• Susan Clark

    Hi there. I’ve an existing 3.24k system that has paid for itself already, courtesy of the 60c per kWhr NSW gross input scheme. When this scheme completely wraps up I’m planning to transfer to a net scheme (only my excess going to the grid), but all in the family work or go to school during weekdays, and there is little running other than fridge. So either way there’s a lot of ‘wastage’ that I’d like to recover.

    Looking at your calculator for adding batteries only at that stage, I’m completely bamboozled. It seems that I have to deduct more for lost solar credits (payments for my excess solar power going to the grid) than I would ever receive. There’s a few other things besides that which confuse me. Can I ask if you have robustly tested that part of your calculator? As it sits now I’m not even sure if the batteries will pay for themselves in their lifespan, and that seems ridiculous given the solar panels and inverter are completely paid for now.

  • Carl Stanfield

    Hi Chris, is it still possible in Australia to purchase off peak electricity via a second meter? I wonder what the impact of the cost would be of doing this on the overall costs.

  • Rob W

    I’ve heard that the inverter is limited to a maximum 2kW output (to ensure battery protection and prolong its life). So running my demand and energy-efficient 9kWh per day house would mean that if I want to boil a kettle and toaster at the same time, well, I’m going to need at least two systems. Add a third powerwall if I want to use the oven and some other appliances too? Have I go this wrong – hope I have?

    • Anton de Waal

      nope that is right

      • Rob W

        As I thought – thanks Anton. So add the cost of the inverters, installation, etc… and upwards of three Tesla systems, this really is unfounded media hype for the consummate salesman, Mr Musk. No real price benefit to a correctly sized system for the demand I require and I don’t have to wait ’til next year. Others might not look as snazzy as Mr Musk’s, but then again, I’m not wanting a fashion statement on my living room wall (I’m still safety conscious too)! Batteries still not a cost effective option at present, unless the network provider is wanting to charge an arm and a leg to connect you to their network running past the end of your very long driveway.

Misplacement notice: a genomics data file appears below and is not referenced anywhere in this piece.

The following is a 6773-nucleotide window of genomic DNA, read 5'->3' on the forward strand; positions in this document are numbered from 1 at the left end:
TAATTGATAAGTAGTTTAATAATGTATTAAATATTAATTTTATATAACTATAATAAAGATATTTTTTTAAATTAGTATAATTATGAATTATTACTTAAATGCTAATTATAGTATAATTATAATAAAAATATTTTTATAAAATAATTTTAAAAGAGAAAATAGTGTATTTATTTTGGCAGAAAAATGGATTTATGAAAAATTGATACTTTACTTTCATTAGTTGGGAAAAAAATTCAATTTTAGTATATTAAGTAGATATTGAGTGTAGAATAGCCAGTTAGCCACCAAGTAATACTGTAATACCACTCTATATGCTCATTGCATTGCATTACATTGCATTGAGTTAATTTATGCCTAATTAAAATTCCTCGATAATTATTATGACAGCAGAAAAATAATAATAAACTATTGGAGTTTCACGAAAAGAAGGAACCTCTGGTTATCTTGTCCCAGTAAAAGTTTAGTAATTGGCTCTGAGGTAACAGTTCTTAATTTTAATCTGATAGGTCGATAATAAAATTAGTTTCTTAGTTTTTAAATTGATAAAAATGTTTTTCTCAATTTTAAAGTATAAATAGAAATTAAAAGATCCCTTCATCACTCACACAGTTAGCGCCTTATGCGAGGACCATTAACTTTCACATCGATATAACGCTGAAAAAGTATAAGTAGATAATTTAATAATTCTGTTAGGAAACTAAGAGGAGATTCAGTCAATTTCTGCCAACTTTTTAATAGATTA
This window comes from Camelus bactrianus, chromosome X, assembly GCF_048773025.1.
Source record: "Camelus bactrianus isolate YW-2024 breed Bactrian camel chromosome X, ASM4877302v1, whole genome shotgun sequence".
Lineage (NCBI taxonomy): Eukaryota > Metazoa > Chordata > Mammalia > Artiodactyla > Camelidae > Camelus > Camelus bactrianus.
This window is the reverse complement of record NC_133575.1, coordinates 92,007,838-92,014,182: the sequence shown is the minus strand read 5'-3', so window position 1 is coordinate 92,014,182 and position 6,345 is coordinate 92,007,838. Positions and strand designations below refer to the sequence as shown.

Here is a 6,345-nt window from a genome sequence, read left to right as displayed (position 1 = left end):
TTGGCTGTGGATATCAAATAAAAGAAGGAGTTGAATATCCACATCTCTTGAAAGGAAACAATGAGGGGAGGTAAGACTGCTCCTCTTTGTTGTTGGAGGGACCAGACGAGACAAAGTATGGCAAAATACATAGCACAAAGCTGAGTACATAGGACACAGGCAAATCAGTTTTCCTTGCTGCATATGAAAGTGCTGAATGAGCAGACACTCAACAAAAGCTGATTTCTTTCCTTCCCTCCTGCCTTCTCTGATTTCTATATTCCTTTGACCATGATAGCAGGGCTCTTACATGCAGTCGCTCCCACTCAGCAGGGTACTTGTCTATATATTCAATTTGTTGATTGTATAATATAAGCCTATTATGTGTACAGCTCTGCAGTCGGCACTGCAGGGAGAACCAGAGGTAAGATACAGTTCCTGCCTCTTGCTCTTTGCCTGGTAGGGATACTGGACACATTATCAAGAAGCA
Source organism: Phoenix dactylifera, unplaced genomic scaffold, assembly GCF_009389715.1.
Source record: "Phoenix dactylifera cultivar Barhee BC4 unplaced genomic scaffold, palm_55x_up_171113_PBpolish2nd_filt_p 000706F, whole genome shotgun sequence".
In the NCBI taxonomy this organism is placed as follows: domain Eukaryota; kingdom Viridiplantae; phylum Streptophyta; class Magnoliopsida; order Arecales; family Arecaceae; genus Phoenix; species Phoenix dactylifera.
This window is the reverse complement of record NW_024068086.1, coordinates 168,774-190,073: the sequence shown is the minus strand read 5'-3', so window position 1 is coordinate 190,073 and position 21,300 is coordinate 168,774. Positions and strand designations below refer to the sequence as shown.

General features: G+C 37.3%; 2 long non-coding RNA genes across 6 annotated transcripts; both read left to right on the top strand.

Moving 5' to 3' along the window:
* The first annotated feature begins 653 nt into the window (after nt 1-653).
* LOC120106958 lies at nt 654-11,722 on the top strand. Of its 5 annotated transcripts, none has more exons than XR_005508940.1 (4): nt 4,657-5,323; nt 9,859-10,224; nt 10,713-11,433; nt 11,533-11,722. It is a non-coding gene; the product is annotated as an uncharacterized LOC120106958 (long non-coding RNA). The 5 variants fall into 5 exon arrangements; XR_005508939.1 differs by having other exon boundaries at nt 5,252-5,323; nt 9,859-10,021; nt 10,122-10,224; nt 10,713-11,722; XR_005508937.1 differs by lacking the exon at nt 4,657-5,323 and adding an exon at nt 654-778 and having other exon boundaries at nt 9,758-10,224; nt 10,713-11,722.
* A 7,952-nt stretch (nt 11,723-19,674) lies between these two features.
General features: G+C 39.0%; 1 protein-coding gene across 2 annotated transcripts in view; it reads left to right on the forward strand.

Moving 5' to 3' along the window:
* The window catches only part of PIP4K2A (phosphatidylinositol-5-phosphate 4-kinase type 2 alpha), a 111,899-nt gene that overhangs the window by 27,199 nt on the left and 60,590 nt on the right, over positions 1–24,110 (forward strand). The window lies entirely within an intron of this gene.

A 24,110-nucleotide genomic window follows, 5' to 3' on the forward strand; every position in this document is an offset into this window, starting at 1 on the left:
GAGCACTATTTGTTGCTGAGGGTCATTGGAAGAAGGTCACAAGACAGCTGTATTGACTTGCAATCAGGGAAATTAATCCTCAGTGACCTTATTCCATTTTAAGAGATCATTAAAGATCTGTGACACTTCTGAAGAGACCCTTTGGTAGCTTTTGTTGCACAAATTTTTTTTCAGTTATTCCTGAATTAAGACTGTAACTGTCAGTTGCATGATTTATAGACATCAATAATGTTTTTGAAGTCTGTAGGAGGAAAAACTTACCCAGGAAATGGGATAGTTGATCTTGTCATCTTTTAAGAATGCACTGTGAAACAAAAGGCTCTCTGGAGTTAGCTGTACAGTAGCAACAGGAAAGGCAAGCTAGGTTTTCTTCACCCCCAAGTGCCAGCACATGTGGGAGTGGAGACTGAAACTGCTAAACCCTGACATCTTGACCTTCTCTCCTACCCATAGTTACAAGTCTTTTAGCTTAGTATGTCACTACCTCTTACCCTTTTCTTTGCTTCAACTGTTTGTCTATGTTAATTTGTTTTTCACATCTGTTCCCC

• Ricardo_62

    Great work Chris, I will use it for teaching if that’s OK, thank you.

    I had a play with some numbers, and being a fairly low kWh household (4-6kWh/day) it seems a pity that Tesla isn’t making a smaller, cheaper battery which would probably cover our needs – still I suppose someone might fill that niche.

    For those interested in a community grid, University of California at San Diego’s micro-grid might be worth a look. There is also a Robyn Williams interview on the Science Show, discussing using electric cars for two way interraction with the grid – charging up during the solar peak or overnight while garaged at home or work, and then partially discharged into the grid when demand peaks. The do this as part of the UCD micro-grid

  • John Ernst

    Taking every circuit except a feed-in circuit off the grid? I am keen to leave the feed in circuit as they pay me 48cents kW/H for my on grid solar. My idea would be to run the house off-grid but leave a separate grid connected solar system.

  • eveee

    A comparison cost should include expected utility rate increases due to fuel cost increases and inflation. This may cancel the interest in the solar plus storage calculation.